New Delhi: The Indian media and entertainment industry is projected to grow at close to 13% in 2015 over the previous year with television growing at a robust 14.46%, print at 8% and digital at 44%, taking forward the growth of these sectors in 2014.
The total media and entertainment industry, including print, television, radio, outdoor, digital, animation, gaming and music, is expected to touch Rs.1.16 trillion in 2015. The projections were made by the Ficci-KPMG Indian Media and Entertainment Industry Report, 2015, released at Ficci Frames in Mumbai on Wednesday. Ficci Frames is Asia’s annual global convention on the entertainment and media business.
According to the report, 2014 was a turning point for the media and entertainment sector as it saw the building blocks for future growth being laid including the new spectrum for mobile, ongoing digitization in the cable sector, consolidation in the film exhibition business and announcement of the phase III auctions for private FM radio.
“We hope that 2015 will ensure flawless and timely execution of these policies making it a landmark year for media and entertainment industry,” said Jehil Thakkar, head, media and entertainment at the consulting company KPMG.
The media sector is also taking a cue from the current government’s optimistic outlook and positive business sentiment strengthened by a number of growth promoting policy initiatives taken in the recent months, the report observed.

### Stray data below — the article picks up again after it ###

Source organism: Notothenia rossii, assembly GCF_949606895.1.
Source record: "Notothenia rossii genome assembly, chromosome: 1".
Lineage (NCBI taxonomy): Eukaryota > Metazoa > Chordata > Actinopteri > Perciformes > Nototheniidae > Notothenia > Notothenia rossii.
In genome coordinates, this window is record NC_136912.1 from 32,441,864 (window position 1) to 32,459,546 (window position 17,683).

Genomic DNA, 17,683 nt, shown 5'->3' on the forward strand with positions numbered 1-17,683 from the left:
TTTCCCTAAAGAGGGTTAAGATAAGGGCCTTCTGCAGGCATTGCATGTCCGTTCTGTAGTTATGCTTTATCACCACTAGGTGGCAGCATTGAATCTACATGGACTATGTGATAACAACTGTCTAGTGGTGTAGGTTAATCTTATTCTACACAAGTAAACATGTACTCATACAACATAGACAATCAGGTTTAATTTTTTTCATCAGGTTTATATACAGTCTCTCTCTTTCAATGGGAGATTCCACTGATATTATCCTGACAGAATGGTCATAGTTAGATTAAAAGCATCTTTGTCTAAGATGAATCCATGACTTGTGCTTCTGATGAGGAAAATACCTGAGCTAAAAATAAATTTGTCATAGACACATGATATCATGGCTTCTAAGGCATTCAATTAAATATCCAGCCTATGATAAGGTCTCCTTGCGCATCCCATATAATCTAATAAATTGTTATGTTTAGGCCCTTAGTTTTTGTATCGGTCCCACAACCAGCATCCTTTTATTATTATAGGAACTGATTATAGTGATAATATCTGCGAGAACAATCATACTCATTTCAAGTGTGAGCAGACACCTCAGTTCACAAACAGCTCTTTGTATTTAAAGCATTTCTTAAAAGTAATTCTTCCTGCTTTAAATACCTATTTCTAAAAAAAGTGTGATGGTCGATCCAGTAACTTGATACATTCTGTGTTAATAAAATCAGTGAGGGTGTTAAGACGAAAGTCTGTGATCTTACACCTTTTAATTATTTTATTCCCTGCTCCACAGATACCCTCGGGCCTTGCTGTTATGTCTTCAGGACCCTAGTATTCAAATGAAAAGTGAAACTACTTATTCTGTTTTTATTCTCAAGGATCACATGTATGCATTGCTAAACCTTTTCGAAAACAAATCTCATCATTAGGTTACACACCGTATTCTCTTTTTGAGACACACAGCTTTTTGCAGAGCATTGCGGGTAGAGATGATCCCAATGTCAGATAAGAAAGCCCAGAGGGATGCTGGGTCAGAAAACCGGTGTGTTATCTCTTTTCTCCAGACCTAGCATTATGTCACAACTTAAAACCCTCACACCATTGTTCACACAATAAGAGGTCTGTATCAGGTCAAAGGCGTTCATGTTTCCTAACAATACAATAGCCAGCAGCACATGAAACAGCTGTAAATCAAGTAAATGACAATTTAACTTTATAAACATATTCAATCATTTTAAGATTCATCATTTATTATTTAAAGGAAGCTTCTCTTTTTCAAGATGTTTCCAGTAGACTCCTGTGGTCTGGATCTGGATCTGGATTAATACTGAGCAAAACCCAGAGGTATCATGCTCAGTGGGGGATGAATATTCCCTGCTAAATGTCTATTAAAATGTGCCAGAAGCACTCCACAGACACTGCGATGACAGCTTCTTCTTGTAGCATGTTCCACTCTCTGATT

In 2014, digital media threw up a surprise with a significant 44.5% growth. Digital advertising, which was Rs.4,350 crore in 2014, is projected to touch Rs.6,250 crore. “Digital was the big story of the year. We expect the story to continue as digital will grow at a compounded annual growth rate of over 30% for the next five years,” said Thakkar.
India has becomes the world’s fastest growing smartphone market. By the end of 2014, the country had around 116 million Internet-enabled smartphones and the number is expected to reach 435 million by 2019, the report said. With eyeballs shifting from print and television to online media, the second screen phenomenon has become a reality that cannot be ignored. “This growth presents a good opportunity for digital content aggregators, advertisers, app developers and online streaming companies to engage users through relevant mobile-led strategies,” the report said.
Several factors have driven growth of the medium: smartphone prices have dropped and telecom operators have made 3G pricing more realistic and affordable, said Thakkar. However, Internet speeds and total Internet penetration remain a concern. Internet penetration stands at about 19%, which is still quite low compared with Internet penetration in other countries. Currently, the mobile phone subscriber base is almost nine times the installed base for PCs in India.
Rajesh Kamat, group chief operating officer of the media fund Chernin Asia Media, said: “A sunrise sector for the economy, the Indian M&E industry is on the cusp of a strong phase of growth driven by media convergence and rising discretionary spends. We have already seen rapid changes in the way content is produced and consumed over multiple screens and devices driven by digitization and growing Internet penetration. This is in line with what we have seen in other developed and emerging markets.”
He added that investors were encouraged by progressive regulatory reforms being taken to create attractive investment opportunities in Indian M&E. “So, it looks like a good time to take a long-term position in the sector,” he said.